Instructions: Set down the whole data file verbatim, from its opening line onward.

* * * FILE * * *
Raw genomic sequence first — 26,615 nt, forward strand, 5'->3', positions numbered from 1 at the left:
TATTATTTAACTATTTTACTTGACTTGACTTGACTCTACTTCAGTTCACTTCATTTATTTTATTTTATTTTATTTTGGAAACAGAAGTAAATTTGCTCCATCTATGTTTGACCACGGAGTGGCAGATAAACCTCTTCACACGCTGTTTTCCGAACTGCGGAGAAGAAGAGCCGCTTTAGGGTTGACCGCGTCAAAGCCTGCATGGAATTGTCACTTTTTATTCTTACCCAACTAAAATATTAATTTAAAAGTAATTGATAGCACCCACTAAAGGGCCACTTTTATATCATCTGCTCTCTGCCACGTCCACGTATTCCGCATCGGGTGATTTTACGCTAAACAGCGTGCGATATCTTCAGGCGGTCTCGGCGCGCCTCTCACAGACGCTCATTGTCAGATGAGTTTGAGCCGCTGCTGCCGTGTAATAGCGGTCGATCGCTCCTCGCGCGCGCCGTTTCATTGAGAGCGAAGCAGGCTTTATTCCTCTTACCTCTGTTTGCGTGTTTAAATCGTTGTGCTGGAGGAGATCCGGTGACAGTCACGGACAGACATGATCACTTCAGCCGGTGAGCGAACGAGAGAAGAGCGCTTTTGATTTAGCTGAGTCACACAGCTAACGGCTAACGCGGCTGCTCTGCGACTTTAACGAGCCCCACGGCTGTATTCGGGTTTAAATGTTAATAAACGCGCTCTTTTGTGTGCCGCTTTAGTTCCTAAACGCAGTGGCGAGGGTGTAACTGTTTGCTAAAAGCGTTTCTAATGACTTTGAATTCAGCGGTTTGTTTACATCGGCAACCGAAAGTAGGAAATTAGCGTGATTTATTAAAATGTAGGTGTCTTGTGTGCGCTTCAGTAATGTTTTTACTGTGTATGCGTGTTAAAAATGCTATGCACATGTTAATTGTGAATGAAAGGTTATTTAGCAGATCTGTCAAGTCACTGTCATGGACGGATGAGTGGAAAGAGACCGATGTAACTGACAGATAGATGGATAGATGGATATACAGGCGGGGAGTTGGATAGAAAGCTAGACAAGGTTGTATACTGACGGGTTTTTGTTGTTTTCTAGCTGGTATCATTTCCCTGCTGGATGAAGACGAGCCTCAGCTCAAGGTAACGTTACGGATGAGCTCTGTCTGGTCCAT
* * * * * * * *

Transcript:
Raw genomic sequence first — 26,615 nt, forward strand, 5'->3', positions numbered from 1 at the left:
TATTATTTAACTATTTTACTTGACTTGACTTGACTCTACTTCAGTTCACTTCATTTATTTTATTTTATTTTATTTTGGAAACAGAAGTAAATTTGCTCCATCTATGTTTGACCACGGAGTGGCAGATAAACCTCTTCACACGCTGTTTTCCGAACTGCGGAGAAGAAGAGCCGCTTTAGGGTTGACCGCGTCAAAGCCTGCATGGAATTGTCACTTTTTATTCTTACCCAACTAAAATATTAATTTAAAAGTAATTGATAGCACCCACTAAAGGGCCACTTTTATATCATCTGCTCTCTGCCACGTCCACGTATTCCGCATCGGGTGATTTTACGCTAAACAGCGTGCGATATCTTCAGGCGGTCTCGGCGCGCCTCTCACAGACGCTCATTGTCAGATGAGTTTGAGCCGCTGCTGCCGTGTAATAGCGGTCGATCGCTCCTCGCGCGCGCCGTTTCATTGAGAGCGAAGCAGGCTTTATTCCTCTTACCTCTGTTTGCGTGTTTAAATCGTTGTGCTGGAGGAGATCCGGTGACAGTCACGGACAGACATGATCACTTCAGCCGGTGAGCGAACGAGAGAAGAGCGCTTTTGATTTAGCTGAGTCACACAGCTAACGGCTAACGCGGCTGCTCTGCGACTTTAACGAGCCCCACGGCTGTATTCGGGTTTAAATGTTAATAAACGCGCTCTTTTGTGTGCCGCTTTAGTTCCTAAACGCAGTGGCGAGGGTGTAACTGTTTGCTAAAAGCGTTTCTAATGACTTTGAATTCAGCGGTTTGTTTACATCGGCAACCGAAAGTAGGAAATTAGCGTGATTTATTAAAATGTAGGTGTCTTGTGTGCGCTTCAGTAATGTTTTTACTGTGTATGCGTGTTAAAAATGCTATGCACATGTTAATTGTGAATGAAAGGTTATTTAGCAGATCTGTCAAGTCACTGTCATGGACGGATGAGTGGAAAGAGACCGATGTAACTGACAGATAGATGGATAGATGGATATACAGGCGGGGAGTTGGATAGAAAGCTAGACAAGGTTGTATACTGACGGGTTTTTGTTGTTTTCTAGCTGGTATCATTTCCCTGCTGGATGAAGACGAGCCTCAGCTCAAGGTAACGTTACGGATGAGCTCTGTCTGGTCCAT